Date of Award

Summer 2011

Document Type

Dissertation

Degree Name

Doctor of Philosophy in Urban Systems - (Ph.D.)

Department

Joint Program in Urban Systems

First Advisor

Karen A. Franck

Second Advisor

Dennis E. Gale

Third Advisor

Anthony W. Schuman

Fourth Advisor

Jeffrey Robert Backstrand

Abstract

Since 1992, public housing authorities (PHAs) throughout the United States have been building public housing rental and owner-occupied housing in place of demolished or rehabilitated distressed public housing and simultaneously attempting to deconcentrate poverty and improve self-sufficiency among the affected residents. The distressed housing is usually dilapidated, poorly designed, poorly constructed, poorly maintained, and poorly managed; the residents are very poor, are in constant fear of crime and violence, and have little hope. Previous attempts to address these problems have been piecemeal and often inadequate.

Based on recommendations by the National Commission on Severely Distressed Public Housing in 1992, the U.S. Congress launched the HOPE VI program to remedy severely distressed conditions in public housing to make the developments physically desirable and economically viable to both middle and lower income households. HOPE VI went a step further than previous reform initiatives by providing human services to residents to help them transition from dependence on welfare and other government aid programs to economic self-sufficiency.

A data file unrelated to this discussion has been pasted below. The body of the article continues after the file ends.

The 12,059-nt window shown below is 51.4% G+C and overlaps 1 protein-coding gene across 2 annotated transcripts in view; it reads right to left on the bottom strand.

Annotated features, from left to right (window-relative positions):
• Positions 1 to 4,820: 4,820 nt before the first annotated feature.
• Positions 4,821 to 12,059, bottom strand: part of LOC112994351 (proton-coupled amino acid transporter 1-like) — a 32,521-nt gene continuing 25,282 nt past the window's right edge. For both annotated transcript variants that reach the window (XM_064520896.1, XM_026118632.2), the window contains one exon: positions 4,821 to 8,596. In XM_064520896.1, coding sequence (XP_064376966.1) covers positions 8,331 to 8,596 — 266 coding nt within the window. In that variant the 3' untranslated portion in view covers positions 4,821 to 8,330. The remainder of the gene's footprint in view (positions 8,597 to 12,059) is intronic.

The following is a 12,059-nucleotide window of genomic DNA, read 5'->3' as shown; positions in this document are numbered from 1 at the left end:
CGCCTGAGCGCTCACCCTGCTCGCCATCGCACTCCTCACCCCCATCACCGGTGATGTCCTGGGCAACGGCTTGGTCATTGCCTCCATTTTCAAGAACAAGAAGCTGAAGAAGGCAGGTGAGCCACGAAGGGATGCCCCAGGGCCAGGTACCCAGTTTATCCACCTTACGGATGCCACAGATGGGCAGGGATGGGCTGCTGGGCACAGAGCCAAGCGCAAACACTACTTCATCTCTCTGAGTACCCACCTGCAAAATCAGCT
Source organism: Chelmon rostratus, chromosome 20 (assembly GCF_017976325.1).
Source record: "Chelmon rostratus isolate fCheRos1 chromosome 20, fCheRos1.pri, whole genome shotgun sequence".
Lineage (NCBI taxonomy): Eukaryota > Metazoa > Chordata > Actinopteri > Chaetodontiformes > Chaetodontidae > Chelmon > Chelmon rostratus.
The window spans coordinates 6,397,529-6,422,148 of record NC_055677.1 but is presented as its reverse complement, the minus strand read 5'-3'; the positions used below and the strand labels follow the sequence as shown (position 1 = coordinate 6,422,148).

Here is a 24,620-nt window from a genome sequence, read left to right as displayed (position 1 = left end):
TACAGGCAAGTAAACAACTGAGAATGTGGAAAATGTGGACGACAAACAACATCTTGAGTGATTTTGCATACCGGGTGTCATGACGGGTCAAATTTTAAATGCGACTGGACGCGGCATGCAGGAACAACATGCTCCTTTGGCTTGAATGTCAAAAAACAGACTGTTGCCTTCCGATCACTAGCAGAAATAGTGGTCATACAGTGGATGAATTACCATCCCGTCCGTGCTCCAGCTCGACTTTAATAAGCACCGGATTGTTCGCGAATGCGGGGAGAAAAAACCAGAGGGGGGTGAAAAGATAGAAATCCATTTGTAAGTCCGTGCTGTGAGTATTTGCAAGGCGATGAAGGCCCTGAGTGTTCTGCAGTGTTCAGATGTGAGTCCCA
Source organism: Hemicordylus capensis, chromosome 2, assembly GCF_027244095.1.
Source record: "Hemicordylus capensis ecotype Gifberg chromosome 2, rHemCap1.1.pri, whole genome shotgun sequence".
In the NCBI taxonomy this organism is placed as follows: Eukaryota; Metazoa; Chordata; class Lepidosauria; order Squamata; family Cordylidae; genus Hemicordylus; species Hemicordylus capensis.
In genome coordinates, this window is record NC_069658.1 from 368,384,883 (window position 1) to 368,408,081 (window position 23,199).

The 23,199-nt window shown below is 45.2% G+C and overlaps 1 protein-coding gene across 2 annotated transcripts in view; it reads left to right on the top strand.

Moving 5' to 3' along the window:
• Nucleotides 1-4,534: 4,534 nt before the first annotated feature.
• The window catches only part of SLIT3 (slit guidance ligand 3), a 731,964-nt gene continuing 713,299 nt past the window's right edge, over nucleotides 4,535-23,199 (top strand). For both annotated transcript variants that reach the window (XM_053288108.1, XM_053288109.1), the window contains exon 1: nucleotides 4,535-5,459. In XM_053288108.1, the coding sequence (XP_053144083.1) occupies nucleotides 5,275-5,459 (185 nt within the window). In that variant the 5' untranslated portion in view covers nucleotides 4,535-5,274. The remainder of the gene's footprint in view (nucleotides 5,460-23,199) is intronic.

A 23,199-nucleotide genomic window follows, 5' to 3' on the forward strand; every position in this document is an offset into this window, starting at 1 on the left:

Administered by HUD and targeting the worst affected developments, HOPE VI cash grants to housing authorities facilitate redevelopment of the distressed properties. Typically, PHAs build new replacement housing only but some sites have both rehabilitated and new housing. To eliminate the extreme poverty at distressed sites, PHA relocate most of the residents to other public housing sites and presumably, to better housing and to low-poverty neighborhoods in the private market. The residents receive supportive services to help them increase employment and income, achieve housing and economic self-sufficiency, and to reduce dependency on government assistance.

In this dissertation, I explored the physical improvements, poverty deconcentration, and self-sufficiency improvements undertaken through the HOPE VI program at three distressed public housing developments in Camden, New Jersey. The Housing Authority of the City of Camden has completed redevelopment at McGuire Gardens and Westfield Acres and currently redeveloping Roosevelt Manor. Different redevelopment strategies were used at the three sites: partial demolition, site and building redesign, rehabilitation, and construction of new housing at McGuire Gardens and complete demolition, site and building redesign, and construction of new housing at Baldwin‘s Run and Roosevelt Manor. Utilizing information from several sources, I examined redevelopment impacts on current public housing residents at the new HOPE VI sites. The primarily data sources were a survey of HOPE VI public housing householders at the two completed sites through face-to-face interviews, interviews with HOPE VI officials, analysis of HOPE VI administrative data, HUD data sets, census data, and the HOPE VI site redevelopment plans. Study findings show major physical transformations and substantially reduced concentrations of poverty at all three sites but negligible improvements in self-sufficiency outcomes among residents.

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